The Tape
by Colin Gee, 31st October 2022

If there is anything more terrifying than industrial tape coming unstuck from its roll I guess I don’t know what it is. That sound is the signal that the bargaining is over, see, that all that is left to decide is how exactly to take off your arms and legs, and your last few minutes are going to be the most horrifying you will ever experience. Sad.


In the next life you will be famous and hundreds of thousands of people will follow your every movement as you lead your fascinating life on their screens, but instead of it being a vindication of your self-worth, of the value of your thoughts and movements and work, it will become your prison, a glass cage surrounded by hooting rubes. The only real value of your actions will be whether they give the neanderthals some kind of instant gratification: the dope rush of terror, pity, love, or laughter.


And that is how you find yourself, in that next and far-off existence, forced to perform ever more intricate and dangerous stunts.


Such as the one for which you will finally cement your name into the boardwalk of the stars, in which you deride and physically intimidate a small child, who of course clutches a pathetically threadbare teddy bear, because you decide you can’t stand her irritating mewling. Who is this child in my TADPOLE talk? you demand of the producer, who shrugs. Simultaneously the glass walls of the studio are contracting and warping and rotating so that the technicians and actors inside and yourself the host are tumbled slowly, walking and jumping as the walls and ceilings become floors, and then the whole thing begins to fill with warm water with a creepy biotic burp so that it feels like you’ve pissed yourself and it’s filling up your jeans and socks.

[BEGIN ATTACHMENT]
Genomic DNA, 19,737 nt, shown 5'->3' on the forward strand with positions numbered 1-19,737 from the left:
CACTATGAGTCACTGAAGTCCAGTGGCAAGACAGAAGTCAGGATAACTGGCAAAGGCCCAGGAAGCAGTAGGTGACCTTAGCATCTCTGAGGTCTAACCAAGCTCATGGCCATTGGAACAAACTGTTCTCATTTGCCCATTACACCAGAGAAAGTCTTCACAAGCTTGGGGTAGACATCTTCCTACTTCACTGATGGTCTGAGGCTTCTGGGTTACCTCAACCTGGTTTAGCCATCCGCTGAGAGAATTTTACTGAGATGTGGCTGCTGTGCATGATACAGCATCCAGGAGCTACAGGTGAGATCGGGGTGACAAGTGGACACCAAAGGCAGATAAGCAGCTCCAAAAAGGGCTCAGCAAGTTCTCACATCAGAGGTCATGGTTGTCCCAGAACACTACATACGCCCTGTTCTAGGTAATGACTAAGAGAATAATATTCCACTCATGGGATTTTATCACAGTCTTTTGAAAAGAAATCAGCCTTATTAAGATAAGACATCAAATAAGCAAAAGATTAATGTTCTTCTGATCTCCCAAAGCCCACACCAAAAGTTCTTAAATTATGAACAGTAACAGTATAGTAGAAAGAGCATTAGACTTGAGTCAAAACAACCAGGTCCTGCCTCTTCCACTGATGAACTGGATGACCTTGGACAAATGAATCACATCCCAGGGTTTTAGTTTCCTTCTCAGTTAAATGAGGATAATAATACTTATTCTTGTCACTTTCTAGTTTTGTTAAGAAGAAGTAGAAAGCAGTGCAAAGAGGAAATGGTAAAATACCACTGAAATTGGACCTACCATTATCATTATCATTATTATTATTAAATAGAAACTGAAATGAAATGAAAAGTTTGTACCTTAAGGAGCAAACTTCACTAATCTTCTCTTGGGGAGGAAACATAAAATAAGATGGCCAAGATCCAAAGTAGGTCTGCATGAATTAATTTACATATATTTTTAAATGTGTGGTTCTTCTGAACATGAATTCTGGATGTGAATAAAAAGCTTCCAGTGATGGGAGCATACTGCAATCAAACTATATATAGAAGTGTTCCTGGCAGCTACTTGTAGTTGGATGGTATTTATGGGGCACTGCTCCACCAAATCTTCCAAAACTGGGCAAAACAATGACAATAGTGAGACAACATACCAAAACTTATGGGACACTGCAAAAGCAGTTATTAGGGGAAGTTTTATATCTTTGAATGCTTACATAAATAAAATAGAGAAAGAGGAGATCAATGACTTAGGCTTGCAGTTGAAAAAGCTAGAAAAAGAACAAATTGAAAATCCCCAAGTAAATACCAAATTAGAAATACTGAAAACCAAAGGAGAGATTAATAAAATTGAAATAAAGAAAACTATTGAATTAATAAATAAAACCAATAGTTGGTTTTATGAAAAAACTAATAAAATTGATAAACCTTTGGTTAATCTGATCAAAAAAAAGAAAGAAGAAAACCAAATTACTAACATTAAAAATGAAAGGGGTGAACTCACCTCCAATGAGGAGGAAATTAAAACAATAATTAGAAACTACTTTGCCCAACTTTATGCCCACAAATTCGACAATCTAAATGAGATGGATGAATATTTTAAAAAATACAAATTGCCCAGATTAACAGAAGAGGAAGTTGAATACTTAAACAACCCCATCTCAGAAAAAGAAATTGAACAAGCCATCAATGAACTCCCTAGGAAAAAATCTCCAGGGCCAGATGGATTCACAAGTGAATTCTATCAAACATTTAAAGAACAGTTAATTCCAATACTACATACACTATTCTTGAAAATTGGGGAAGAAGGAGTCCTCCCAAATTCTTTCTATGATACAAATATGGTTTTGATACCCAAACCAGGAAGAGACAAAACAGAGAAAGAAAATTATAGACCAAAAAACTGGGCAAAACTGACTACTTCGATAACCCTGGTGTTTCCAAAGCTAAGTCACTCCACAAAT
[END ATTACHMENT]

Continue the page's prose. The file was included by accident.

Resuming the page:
Great, you think, now I have to do this show with them thinking I’ve wet the bed, and in fact that is how today’s TADPOLE talk starts out, with some sneering mother accusing you of being a bedwetter.


How can we trust our children with you, she shrieks, but only so you would notice, a known bedwetter and assassin?


It was too clever, for you were forced first off to defend your reputation as a peaceloving non-murderer, which you realized later, too late, left the bedwetting hanging in the air.


You said, I was not in Belarus in 2014, as my declassified file on display in many bookshops in Boston has proven. Next question.


But by now you were a convicted bedwetter, and the toddler that had taken your hand began to weep, probably because you were all in a very scary place, and you kept walking the walls and the pitter-patter of adults talking went on and on, like a washing machine that belongs to someone else that they have placed right next to the apartment wall. Neighbors you have never seen but would murder.


Assassin, smile for the camera, flashes the prompter, and you do, squeezing the little hand, knowing what you have to do next.